‘The Last Black Man in San Francisco’ director Joe Talbot talks gentrification at People’s Park screening

Photo of Talbot by A24
A24/Courtesy

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Movie theaters have been among the most dearly missed businesses forced to close by the COVID-19 pandemic. Fortunately, UC Berkeley students have found a clever open air venue to catch a movie with friends. But for those who’ve made a weekly habit of attending the Friday night screenings at People’s Park, there’s more to their decision than simply scratching the old pre-quarantine cinema itch.

The screenings are part of an ongoing series of student-organized movie nights in protest of UC Berkeley’s plans to build a new student housing complex on the park. Each film is chosen by the long-term houseless residents of the park and is preceded by a community open forum and an open cookout in benefit of the residents.

“Just coming out and having a good time at the park is actually a really important part of our movement,” said June Nelson, a recent UC system graduate and organizer for the event. “It helps build a lot of support and solidarity in the community.”

Though the screenings have varied in genre and tone — the first night featured “Star Wars Episode IV – A New Hope” — the people of the park chose to watch the 2019 Sundance Film Festival hit, “The Last Black Man in San Francisco” on March 12 for its relevant themes. But the night had an additional surprise in store, with director Joe Talbot making a spontaneous Zoom appearance.

“When we made this movie, this is the exact kind of place that we envisioned it being watched,” Talbot said, reflecting on the history of People’s Park as a center for community and activism. “Especially now when we’re just so unfortunately disconnected from each other, it means a lot to me.”

The semi-autobiographical drama stars and was co-written by Jimmie Fails as a Black San Francisco local whose life is turned around upon learning his Victorian childhood home was allegedly built by his grandfather in the 1940s. When the home’s current upper class tenant moves out, Jimmie becomes dead set on restoring the house and reclaiming it from its neglectful realtors.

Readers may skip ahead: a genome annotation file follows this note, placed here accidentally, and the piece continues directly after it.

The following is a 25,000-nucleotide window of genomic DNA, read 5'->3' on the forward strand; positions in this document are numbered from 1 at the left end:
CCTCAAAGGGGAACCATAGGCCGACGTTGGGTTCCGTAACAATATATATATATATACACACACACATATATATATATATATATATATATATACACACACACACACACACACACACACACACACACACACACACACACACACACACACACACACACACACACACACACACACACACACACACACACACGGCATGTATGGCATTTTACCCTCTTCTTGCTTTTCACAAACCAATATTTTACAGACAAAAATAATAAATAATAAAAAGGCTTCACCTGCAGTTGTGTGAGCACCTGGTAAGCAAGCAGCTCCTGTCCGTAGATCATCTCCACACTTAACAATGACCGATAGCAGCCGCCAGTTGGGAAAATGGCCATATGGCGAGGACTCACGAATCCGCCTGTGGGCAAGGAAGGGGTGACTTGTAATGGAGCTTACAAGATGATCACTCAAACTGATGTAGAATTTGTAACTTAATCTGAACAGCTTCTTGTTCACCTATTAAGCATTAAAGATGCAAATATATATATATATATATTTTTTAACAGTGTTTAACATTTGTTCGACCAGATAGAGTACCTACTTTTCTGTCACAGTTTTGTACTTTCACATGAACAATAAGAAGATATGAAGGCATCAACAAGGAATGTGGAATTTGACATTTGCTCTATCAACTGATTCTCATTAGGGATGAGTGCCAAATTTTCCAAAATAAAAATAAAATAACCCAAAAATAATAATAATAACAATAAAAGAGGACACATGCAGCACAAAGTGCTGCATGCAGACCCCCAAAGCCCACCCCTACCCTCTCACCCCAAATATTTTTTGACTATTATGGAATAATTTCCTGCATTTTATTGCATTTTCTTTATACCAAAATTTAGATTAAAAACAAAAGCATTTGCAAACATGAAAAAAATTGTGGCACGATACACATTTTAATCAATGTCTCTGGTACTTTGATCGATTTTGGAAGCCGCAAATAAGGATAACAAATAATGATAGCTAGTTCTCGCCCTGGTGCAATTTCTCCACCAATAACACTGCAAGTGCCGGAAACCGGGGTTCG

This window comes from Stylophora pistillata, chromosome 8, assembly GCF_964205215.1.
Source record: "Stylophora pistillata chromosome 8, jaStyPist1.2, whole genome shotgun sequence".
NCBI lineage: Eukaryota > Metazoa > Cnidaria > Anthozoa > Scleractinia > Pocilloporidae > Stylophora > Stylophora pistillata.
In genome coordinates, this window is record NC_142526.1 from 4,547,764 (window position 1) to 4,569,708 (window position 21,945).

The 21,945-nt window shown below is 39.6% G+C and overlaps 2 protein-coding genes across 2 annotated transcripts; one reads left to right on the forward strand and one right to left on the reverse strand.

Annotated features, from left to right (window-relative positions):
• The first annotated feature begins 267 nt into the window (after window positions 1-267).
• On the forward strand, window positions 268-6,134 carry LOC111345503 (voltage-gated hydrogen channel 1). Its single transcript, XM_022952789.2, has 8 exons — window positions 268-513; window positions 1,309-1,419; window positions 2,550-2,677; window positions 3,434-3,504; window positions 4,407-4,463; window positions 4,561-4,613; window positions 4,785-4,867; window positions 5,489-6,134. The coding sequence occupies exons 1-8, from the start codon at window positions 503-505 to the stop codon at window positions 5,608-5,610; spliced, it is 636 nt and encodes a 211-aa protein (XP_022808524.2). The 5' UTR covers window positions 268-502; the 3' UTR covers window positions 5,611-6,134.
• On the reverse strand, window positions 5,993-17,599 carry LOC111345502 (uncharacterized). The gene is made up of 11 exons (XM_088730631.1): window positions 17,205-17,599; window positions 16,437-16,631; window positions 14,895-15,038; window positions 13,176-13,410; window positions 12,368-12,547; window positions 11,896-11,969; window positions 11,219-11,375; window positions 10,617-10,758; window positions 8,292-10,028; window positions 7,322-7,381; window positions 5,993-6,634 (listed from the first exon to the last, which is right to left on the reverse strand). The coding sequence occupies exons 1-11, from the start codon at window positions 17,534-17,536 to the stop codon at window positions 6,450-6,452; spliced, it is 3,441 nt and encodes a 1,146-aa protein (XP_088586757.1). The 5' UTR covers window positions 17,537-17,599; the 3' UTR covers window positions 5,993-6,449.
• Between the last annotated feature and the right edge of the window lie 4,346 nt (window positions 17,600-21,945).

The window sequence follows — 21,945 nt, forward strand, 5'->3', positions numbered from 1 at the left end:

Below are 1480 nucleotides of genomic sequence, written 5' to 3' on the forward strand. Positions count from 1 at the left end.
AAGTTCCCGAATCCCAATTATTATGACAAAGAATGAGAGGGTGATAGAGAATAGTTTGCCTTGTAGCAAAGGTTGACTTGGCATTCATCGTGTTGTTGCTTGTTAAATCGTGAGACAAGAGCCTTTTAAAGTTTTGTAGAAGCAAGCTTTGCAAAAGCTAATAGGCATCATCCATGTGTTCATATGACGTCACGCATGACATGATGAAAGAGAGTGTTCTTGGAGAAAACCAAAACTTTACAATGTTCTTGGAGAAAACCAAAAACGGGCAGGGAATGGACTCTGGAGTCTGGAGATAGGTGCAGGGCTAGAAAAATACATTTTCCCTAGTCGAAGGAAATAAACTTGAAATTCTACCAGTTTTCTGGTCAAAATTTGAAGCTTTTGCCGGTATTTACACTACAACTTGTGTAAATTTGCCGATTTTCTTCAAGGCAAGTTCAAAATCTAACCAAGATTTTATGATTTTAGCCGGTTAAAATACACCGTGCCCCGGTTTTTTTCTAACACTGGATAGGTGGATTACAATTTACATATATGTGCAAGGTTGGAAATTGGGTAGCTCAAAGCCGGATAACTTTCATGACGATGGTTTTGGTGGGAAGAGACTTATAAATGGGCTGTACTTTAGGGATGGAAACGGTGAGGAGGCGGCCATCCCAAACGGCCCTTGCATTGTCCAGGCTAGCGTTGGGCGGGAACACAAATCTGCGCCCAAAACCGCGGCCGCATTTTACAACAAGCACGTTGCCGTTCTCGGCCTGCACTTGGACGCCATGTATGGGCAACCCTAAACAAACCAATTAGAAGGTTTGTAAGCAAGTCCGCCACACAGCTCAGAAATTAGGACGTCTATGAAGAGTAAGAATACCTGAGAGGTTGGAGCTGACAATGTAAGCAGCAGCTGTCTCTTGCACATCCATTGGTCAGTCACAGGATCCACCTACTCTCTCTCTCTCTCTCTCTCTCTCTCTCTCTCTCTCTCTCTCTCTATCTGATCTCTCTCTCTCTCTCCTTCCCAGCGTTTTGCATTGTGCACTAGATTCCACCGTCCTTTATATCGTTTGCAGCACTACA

“Jimmie and I grew up together in San Francisco,” Talbot said of the process of writing and producing the film — which would end up being a five year project. “Jimmie always said that when we started out, he didn’t think anyone would care. We did a concept trailer to sort of raise awareness about the film … and within days, people started reaching out to us and saying they wanted to help us make this movie.” 

Equal parts students, community members and unhoused long-term residents of the park, many in the audience were intimately familiar with the film’s political themes. “I think we lose everything (to gentrification). I think it’s threatening to destroy all that is good and unique to the Bay Area,” Talbot said to much applause. “I’m preaching to the choir in saying this, and I know you all know this intimately well … but it’s pushed out some of the very best people I know.”

Throughout the event, Talbot expressed immense respect for the unhoused members of the audience — and it was clear the feeling was mutual. One moment among many came when Talbot recognized an unhoused park resident who had assisted with the production of the film’s initial concept trailer. The two exchanged warm words of appreciation as if they were long-separated friends. 

“Joe totally recognized the person even without seeing their face,” Nelson reported. “I remember commenting after how small of a world it is in the Bay Area. The people who care about these things are all working together, even if we have different backgrounds and come from different places.”

Talbot ended the night expressing support for recent student demonstrations at People’s Park. “Gentrifiers who are looking to rationalize their destruction have been using the same tired arguments for generations,” he explained. “They paint themselves as saviors who will restore order and civility to that area … My experience in San Francisco is, whenever I hear developers say that, you look at the receipts and they don’t do that.”

“To know that this movie can hopefully connect to some of what you’re experiencing and just be something that you enjoy watching together in the Park,” he continued, “it makes me proud to be in the Bay.”

Contact Olive Grimes at [email protected]. Tweet her at @ogrimes5.